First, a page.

seven grackles at the edge

of a neighbor’s roof

puff up their chests

and lift their wings

as they call out

a dawn chorus;

suddenly a few take flight

followed by their flock

synchronized in twisting patterns

resembling a Mobius strip;

and then the neighborhood bully –
a red-shouldered hawk –

lands on the peak

of a neighbor’s roof

perfectly perched, looking for prey;

hopefully, an alarm has been sounded.

Featured Poem: Legacy of Love

Anne Bonner
Cape Canaveral Branch

as the old lady stares into space
slender twig bent and broken
I remember Mama
a beautiful young blossom
role model in days past
admonishing sister and me
pretty is as pretty does

remember those not as fortunate
urging us to become good citizens
using our minds and creative abilities
a kaleidoscope of dreams
patchwork of portraits
assurance of self-worth

mothers  grandmothers  great
grandmothers second class
citizens in days long ago
surrounded by barriers of barbs
visible and invisible boundaries
never forget your roots

unsightly deeds covered by
apologetic men as women today
take their rightful place in the world
sympathy for the downtrodden
providing sustenance to husbands
children and to themselves
to thine own self be true

thank you, Mama
and those ladies before you
legacy’s tapestry is woven
into my heart
golden threads of love



Featured Art: Passage to the Past

Watercolor, 24×18

Geri M. Davis, Columbus Branch, Georgia

Geri Davis’ life is dedicated to creating, promoting, teaching, and counseling with art.

She has taught art for over 40 years. Many of her students have incorporated her philosophy of art into their personal lives: “Know your subject well, plan your journey, then enjoy the trip.” 

At age 52, Davis returned to college and got a master’s degree in counseling and human development. Her specialty is using art in a therapeutic manner.

Davis has served as NLAPW Georgia state president and vice president, branch president and vice president, and programs chair. 

Featured Poem: Pictures of Me

Val Weaver
Des Moines Branch, Iowa

Pictures of me…

taken in the ’70s, ’80s, ’90s
show me always with a cigarette in my hand

held between
the fore and middle fingers
the epitome of
sophisticated style.

I turn the pages
of the photo albums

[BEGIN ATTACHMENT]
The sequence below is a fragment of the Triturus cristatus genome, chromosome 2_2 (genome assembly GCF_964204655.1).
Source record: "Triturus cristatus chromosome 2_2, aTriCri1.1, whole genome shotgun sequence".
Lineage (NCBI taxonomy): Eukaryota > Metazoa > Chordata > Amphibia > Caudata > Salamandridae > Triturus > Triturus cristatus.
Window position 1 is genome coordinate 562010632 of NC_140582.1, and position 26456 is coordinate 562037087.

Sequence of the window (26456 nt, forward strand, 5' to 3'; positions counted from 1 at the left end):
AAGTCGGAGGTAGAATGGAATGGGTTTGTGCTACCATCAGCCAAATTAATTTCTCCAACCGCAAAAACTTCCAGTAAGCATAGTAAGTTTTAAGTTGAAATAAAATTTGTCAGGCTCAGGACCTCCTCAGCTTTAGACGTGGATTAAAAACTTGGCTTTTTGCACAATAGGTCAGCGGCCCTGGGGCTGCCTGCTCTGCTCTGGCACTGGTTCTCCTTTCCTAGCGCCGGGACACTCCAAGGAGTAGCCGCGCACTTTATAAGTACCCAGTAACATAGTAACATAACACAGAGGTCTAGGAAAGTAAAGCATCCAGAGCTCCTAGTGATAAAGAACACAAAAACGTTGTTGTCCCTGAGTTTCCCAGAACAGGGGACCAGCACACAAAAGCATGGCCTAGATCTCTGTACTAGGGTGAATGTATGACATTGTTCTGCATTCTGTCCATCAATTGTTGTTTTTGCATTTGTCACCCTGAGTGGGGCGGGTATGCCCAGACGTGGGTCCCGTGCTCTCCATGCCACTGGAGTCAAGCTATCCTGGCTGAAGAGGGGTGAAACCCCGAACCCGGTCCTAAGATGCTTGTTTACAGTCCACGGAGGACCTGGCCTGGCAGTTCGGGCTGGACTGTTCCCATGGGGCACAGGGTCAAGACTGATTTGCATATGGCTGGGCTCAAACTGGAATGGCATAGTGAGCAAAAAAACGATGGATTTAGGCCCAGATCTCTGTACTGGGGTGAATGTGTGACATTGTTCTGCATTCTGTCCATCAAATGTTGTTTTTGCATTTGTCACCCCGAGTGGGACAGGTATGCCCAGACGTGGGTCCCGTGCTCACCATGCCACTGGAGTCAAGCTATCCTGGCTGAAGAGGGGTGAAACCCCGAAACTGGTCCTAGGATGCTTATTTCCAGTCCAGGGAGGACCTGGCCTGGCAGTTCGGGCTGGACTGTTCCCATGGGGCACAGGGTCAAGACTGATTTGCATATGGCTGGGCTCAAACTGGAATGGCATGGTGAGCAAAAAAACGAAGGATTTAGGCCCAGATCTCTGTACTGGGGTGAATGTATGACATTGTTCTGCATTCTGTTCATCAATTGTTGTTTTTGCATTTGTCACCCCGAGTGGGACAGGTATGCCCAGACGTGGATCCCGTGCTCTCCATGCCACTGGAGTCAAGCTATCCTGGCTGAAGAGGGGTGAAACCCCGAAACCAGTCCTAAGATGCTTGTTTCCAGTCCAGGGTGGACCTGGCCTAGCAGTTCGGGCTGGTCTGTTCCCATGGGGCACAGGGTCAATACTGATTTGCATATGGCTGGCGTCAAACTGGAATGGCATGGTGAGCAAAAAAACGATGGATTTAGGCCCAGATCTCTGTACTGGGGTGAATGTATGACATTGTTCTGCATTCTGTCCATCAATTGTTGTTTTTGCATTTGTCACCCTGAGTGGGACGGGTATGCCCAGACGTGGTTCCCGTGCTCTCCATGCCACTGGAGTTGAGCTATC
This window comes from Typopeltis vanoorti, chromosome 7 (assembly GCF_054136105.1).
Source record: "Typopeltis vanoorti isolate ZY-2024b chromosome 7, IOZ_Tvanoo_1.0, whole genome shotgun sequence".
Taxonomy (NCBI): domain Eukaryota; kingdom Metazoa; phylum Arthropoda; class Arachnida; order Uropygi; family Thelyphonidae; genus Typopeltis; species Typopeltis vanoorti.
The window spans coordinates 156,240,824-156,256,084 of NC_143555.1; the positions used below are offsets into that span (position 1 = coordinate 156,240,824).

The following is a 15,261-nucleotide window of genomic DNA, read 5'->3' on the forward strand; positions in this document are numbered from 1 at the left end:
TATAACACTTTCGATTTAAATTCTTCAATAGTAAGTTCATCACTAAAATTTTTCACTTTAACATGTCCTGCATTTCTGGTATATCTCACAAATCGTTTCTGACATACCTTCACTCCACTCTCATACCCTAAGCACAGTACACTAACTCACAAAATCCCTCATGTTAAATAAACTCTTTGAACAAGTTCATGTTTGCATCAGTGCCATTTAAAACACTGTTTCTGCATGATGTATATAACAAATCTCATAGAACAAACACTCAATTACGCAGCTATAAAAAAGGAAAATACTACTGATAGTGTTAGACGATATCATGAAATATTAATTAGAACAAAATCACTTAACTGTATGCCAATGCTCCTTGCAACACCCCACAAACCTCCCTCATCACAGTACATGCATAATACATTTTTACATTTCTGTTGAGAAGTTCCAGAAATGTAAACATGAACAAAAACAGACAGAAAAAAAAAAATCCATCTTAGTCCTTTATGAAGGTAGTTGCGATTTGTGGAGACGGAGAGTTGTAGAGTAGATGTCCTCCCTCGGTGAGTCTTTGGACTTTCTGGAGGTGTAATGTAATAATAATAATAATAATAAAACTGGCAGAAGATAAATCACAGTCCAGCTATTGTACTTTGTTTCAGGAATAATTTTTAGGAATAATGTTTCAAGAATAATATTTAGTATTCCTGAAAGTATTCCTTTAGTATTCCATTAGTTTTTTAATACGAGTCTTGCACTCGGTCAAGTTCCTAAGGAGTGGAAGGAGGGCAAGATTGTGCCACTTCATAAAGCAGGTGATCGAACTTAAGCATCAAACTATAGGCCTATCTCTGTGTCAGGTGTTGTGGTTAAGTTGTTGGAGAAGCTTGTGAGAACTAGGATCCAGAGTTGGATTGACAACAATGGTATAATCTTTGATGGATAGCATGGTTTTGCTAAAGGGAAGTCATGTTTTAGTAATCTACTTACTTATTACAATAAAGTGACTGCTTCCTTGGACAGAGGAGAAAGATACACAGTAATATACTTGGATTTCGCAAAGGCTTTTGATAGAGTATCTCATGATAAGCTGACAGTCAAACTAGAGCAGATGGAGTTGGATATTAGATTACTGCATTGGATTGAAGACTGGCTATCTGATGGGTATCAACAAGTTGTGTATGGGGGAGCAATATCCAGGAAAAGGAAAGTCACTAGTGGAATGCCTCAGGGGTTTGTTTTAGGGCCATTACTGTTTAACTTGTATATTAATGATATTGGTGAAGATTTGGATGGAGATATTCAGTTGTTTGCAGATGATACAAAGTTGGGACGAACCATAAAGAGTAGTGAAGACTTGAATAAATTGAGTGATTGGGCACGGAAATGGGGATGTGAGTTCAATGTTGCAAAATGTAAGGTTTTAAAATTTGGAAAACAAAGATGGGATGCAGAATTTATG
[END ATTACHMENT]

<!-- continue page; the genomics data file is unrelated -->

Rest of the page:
and crave the comfort of
that mentholated burn.

Bob Pace plays something funky in the background…

I inhale.

Pick up the glass of Jack and seven,
hold it to the candle
and gaze into its
soft amber
glow…

I exhale.

And take a sip.
Love the sound of ice
against the glass.

I inhale…
    
My lover says something strangely funny and
I laugh
smoke drifts across the table into his eyes.

I cross my legs, lean forward
and say, “Sorry.”

I take another puff

and I am the star

of my own

1940s

Bette Davis

movie.



Featured Poem: The First Snowfall Prediction

Susan Bassler Pickford
Member-at-large, Maine

 

Thirty minutes after the weatherman’s prediction
The snow commences to fall
December 9th at 12:30
Pretty delicate flakes
Waft to the cold ground
Covering the ornamental cherry trees
Like a set from the Nutcracker Ballet
This storm has come across the south and up the East Coast
And is predicted to be gone by tomorrow at noon
Would that our lives could be predicted as accurately
Problems arriving around 6:30 p.m.
Probably gone by 9 a.m. tomorrow
Followed by a light dusting of consequences
Yes, it’s time for snow
We’re not surprised
It’s actually pretty
It benefits from being the first snowfall of the season
Those following will not be so beloved, so pleasing
Eventually, we will loathe the word “storm”
Yearning, longing for the ornamental cherry trees
To bloom
Flowers instead of flakes

 

 

Featured Poem: Furious, Too

Diane McDonough
Cape Cod Branch

 

(after reading fury by Lucille Clifton)

 

Mama’s hand delivers
rhymed and metered stanzas
natural as blue trumpets
of a morning glory vine
unfolding in an incubating sun.

 

Papa fears the shape of those blues
she wears like a crown, fears her thinking
she’s some star like Billie Holliday —
singing her poems as she pulls
wet clothes from the laundry basket,
pins them to the line,
towels and shirts slapping
in the wind like applause.
So in a 1940s cold spell, like Jack Frost,
he freeze-dried those vines,
said, No. You won’t publish no poems in no book.

 

Mama freaked, her eyes severed connection
with everything but her pages,
and she scooped them up,
cradling them like some precious stillborn.
Dashing to the cellar, she threw them
into the belly of the furnace.

 

Papa fertilized the garden with the ashes,
wins prizes for roses, long-caned Bourbons
with lipstick pink petals, and prickly rugosas
he planted in a hedge ‘round the house
crowding out every last morning glory vine.